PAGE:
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  • May 30, 2014 - 8:51 pm

    A vote of "yes" on Measure P will do nothing but cost ratepayers more money. Yes on P proponents are all about killing the water project because they mistakenly link it to residential and commercial growth. The water treatment plant was downsized to accommodate current residents and no more than a 1% growth rate, which is what is required by SACOG. If this town does not grow at all, more schools will close and it will end up as a retirement community. No new business means no new tax revenue to pay for city services.

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  • Sue GreenwaldMay 30, 2014 - 9:44 pm

    It is unfortunate that city staff and the City Council have given false information to the press and to citizens regarding potential costs to the water project if Measure P passes. Not only is it morally wrong, but it deprives council of an important opportunity to learn what citizens really think about the rate structure. The truth is that the passage of Measure P will NOT cause the water project to fall through, will NOT cause the project to cost more, will NOT cause us to lose low interest loans. All Measure P does is roll back the water rates to what they were last year for the 2 or 2 1/2 months until Council puts a fairer rate through the Prop. 218 process. Our reserves are more than enough to make up the relatively small shortfall. Since the project will not fall through, there will be no fines or penalties. And we will not lose low-interest loans. The state low interest loans were lost because council made a terrible error when they chose a project with privatized operations. The state has a law against giving its low-interest loans when projects with privatized operations are involved. This problem has nothing to do with Measure P one way or the other.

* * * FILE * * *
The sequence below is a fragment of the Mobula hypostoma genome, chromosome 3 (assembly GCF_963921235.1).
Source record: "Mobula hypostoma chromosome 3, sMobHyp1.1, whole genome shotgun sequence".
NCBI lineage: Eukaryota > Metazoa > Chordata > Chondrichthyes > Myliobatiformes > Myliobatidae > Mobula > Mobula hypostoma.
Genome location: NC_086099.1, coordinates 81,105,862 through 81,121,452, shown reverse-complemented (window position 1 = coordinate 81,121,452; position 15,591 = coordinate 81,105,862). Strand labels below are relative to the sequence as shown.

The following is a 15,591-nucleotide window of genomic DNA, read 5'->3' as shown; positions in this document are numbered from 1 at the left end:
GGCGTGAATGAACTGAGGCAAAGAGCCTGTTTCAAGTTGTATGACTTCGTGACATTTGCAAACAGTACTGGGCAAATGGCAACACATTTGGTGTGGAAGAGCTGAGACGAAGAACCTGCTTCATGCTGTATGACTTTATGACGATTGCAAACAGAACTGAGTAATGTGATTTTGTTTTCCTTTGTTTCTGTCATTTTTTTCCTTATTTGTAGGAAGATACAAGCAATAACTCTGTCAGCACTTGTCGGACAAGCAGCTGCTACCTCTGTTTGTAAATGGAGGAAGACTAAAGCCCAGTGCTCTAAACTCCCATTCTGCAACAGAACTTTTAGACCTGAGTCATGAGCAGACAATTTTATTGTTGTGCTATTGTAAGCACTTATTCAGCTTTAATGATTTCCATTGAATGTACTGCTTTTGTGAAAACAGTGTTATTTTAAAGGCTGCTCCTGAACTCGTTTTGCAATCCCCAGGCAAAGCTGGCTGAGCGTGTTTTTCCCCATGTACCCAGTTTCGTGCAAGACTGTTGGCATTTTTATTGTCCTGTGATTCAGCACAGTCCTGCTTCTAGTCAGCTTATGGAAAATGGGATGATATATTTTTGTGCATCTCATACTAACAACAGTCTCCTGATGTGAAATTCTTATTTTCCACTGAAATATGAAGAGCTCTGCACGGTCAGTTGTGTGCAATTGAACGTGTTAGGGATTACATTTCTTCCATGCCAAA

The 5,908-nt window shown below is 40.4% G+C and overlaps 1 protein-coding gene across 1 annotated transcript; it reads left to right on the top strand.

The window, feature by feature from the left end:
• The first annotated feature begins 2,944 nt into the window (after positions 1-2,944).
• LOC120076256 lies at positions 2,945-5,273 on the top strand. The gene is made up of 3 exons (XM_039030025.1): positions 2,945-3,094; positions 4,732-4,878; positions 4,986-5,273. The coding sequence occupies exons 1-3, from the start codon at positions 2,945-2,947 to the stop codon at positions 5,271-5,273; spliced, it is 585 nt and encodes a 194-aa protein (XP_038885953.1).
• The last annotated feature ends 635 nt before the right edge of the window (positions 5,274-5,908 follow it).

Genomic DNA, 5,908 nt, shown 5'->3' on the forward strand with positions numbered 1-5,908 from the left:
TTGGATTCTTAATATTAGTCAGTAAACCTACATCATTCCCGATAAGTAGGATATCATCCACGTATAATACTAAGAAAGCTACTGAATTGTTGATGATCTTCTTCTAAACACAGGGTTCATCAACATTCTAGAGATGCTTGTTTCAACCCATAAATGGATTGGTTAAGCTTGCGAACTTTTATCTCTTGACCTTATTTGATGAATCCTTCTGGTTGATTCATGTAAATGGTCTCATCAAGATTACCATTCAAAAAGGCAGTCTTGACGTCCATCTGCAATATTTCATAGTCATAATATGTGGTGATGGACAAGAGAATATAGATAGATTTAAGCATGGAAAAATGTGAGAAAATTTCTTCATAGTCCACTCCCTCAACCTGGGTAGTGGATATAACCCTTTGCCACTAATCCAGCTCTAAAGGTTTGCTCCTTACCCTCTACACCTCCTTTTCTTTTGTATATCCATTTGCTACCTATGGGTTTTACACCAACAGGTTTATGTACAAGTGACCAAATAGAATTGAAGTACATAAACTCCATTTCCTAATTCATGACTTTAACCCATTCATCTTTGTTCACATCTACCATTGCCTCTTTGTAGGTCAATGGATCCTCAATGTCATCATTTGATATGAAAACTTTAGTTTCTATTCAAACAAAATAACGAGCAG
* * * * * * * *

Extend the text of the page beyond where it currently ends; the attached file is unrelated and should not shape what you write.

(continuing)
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  • May 31, 2014 - 9:39 am

    "And we will not lose low-interest loans." And you know this how? It would make perfect sense that lenders would be hesitant to make loans to a city that because of a pending initiative, may roll back its water rates to a level that cannot pay for the surface water project. So you are claiming city staff is lying about this but everyone should believe you, when common sense would dictate otherwise? "The state low interest loans were lost because council made a terrible error when they chose a project with privatized operations." Wrong again. There is a push afoot to obtain the low interest state loans because it is believed the state has misinterpreted the situation. Now who did you say we should believe?

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  • Sue GreenwaldMay 31, 2014 - 2:10 pm

    I never said that we won't lose our state low interest loans. In fact, I said we probably will -- due to a disastrous council decision to choose a project with privatized operations. You are right that "there is a move afoot" to change the state law against giving state low-interest loans to projects with privatized operations so that Davis can qualify. Our local legislators tried once and failed. Hopefully they will succeed; keep your fingers crossed. All of this has absolutely nothing to do with Measure P.